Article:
When you receive almost 150 work emails every day, your inbox can quickly become the bane of your existence.
That suffering increases exponentially when you're the leader of a company.
So how do top executives like Bill Gates and Tim Cook manage their overwhelming inbox flux?
Amazon CEO Jeff Bezos forwards pressing emails with one added character.
When a customer emails Bezos to complain about something Amazon-related, which they can easily do, Bezos often forwards the message to the appropriate person at the company, adding just one character: "?"
"When Amazon employees get a Bezos question mark email, they react as though they've discovered a ticking bomb,"Businessweek reported in 2013. "They've typically got a few hours to solve whatever issue the CEO has flagged and prepare a thorough explanation for how it occurred, a response that will be reviewed by a succession of managers before the answer is presented to Bezos himself."
LinkedIn CEO Jeff Weiner sends less email.
He writes on LinkedIn that the rule occurred to him at a previous company when, after two email-happy colleagues left the company, his inbox traffic decreased by almost 30%.
"Turns out, it wasn't just their emails that were generating all of that inbox activity--it was my responses to their emails, the responses of the people who were added to those threads, the responses of the people those people subsequently copied, and so on," Weiner writes.
He continues: "After recognizing this dynamic, I decided to conduct an experiment where I wouldn't write an email unless absolutely necessary. End result: Materially fewer emails and a far more navigable inbox. I've tried to stick to the same rule ever since."
Birchbox cofounder Katia Beauchamp makes employees include a response deadline.
"It makes prioritization so much faster," she said.
Zappos CEO Tony Hsieh employs a full-time team of email ninjas.
In a fascinating Quora thread about CEO email habits, Michael Chen, a responder who once met Hsieh, wrote that the Zappos CEO told him he had a team of four or five full-time email handlers.
"Fun fact, I think their official titles are Email Ninja," Chen said.
Loews executive Jonathan M. Tisch never starts an email with "I."
"My boss told me that whenever you're writing a letter--and now it applies to emails today--never start a paragraph with the word 'I,' because that immediately sends a message that you are more important than the person that you're communicating with," Tisch told The New York Times' Adam Bryant.
He says that having to think about how to start a sentence without "I" helps you become a better writer and teaches you how to really think through an issue.
Apple CEO Tim Cook reads most of his 700-plus emails.
And I read the majority of those ... Every day, every day. I'm a workaholic.
Microsoft CEO Bill Gates is blessed with too few emails to stress about inbox zero.
Gates told "Today" in 2013 that he only received between 40 and 50 emails a day.
"So you process some, and get back to others at night. You make sure if you put something off you get back to it later," he explained.
Huffington Post cofounder Arianna Huffington has three email no-nos.
Huffington has three simple rules for email:
1. No emails for half an hour before bed.
2. No rushing to emails as soon as she wakes.
3. No emails while she is with her children.
"The last time my mother got angry with me before she died was when she saw me reading my email and talking to my children at the same time," Huffington wrote in her book, "Thrive." "[B]eing connected in a shallow way to the entire world can prevent us from being deeply connected to those closest to us--including ourselves."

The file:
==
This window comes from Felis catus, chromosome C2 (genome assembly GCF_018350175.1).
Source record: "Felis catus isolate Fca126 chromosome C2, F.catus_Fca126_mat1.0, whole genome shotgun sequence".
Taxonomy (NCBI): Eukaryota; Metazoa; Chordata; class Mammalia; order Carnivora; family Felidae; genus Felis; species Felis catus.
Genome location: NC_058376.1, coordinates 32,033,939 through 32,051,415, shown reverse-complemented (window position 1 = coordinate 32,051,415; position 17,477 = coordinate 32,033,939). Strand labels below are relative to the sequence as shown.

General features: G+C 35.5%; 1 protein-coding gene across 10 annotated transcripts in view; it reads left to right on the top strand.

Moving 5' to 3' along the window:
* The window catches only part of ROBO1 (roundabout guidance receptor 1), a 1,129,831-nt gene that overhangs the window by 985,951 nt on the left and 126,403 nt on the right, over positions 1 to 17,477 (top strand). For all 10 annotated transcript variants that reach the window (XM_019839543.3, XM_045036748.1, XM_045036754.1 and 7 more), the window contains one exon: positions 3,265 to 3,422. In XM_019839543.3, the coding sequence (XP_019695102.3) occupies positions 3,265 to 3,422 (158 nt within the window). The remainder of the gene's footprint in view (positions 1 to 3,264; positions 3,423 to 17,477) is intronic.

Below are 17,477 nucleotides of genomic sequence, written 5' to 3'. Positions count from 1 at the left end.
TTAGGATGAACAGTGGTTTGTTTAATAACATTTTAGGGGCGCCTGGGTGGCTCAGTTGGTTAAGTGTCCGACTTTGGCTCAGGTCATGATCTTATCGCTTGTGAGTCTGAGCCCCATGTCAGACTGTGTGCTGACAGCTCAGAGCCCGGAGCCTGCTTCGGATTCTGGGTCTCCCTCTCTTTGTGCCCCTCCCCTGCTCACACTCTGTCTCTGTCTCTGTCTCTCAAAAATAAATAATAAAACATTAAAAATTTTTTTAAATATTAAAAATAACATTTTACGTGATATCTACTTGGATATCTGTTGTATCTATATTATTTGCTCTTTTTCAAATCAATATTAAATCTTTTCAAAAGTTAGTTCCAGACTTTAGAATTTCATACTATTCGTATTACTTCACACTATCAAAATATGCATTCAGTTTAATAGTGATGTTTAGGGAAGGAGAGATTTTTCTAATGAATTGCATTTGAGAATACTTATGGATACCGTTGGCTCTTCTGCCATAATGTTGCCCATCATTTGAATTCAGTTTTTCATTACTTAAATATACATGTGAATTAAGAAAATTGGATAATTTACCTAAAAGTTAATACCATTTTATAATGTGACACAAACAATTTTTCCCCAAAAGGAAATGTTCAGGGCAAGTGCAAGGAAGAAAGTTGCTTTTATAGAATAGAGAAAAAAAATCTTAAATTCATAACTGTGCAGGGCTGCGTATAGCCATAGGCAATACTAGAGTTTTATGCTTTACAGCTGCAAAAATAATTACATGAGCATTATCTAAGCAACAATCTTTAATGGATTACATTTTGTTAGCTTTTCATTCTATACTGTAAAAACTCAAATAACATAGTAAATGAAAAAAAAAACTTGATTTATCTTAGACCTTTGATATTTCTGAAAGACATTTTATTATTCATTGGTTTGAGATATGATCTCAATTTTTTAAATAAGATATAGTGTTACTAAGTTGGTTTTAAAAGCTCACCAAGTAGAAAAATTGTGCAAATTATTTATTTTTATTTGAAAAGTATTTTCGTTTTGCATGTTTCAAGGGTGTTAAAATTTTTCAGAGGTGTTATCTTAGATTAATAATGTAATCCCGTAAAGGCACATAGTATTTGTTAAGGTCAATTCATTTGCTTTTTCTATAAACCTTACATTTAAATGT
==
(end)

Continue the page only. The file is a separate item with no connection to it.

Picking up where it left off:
Etsy CEO Chad Dickerson has a system for remembering contacts.
The online marketplace CEO told Fast Company that you need to have a system for everything, no matter what it is.
For example, whenever he meets someone new and adds their contact information to his address book, he includes a note about when they met and what they discussed. That way, whenever he emails someone, he can directly reference their meeting before he moves on.
Hint Water founder and CEO Kara Goldin wakes up early to check email.
She says she heads straight to her inbox at 5:30 a.m. because "doing this gives me a clear understanding of what the next 12 hours are going to look like and what my priorities are once I get to the office."
Hootsuite CEO and founder Ryan Holmes goes for email broke.
When overwhelmed with his inbox, Holmes likes to "declare inbox bankruptcy" and delete everything so he can start fresh.
He recommends only doing this once every few years, and practitioners should add a disclaimer message to their email signature after deleting unread mails. Something like, "Sorry if I didn't get back to your last email. To become a better communicator in 2015, I've recently declared email bankruptcy," he advises.
Google executive chairman Eric Schmidt responds quickly to every email.
In his book "How Google Works," the former Google CEO wrote, "Most of the best--and busiest--people we know act quickly on their emails, not just to us or to a select few senders, but to everyone."
Even if the answer is a simple "got it," Schmidt says being responsive establishes a positive communication loop and a culture focused on merit.
Zuckerberg Media founder and CEO Randi Zuckerberg puts email on hold.
Zuckerberg tells Marie Claire that she has two important rules when it comes to email:
1. She waits at least 20 minutes after she's woken up before she checks it.
2. She holds off on sending emails when she knows she's feeling overly emotional.
"You'll likely breathe a sigh of relief that you didn't send it once you've read it again," she says.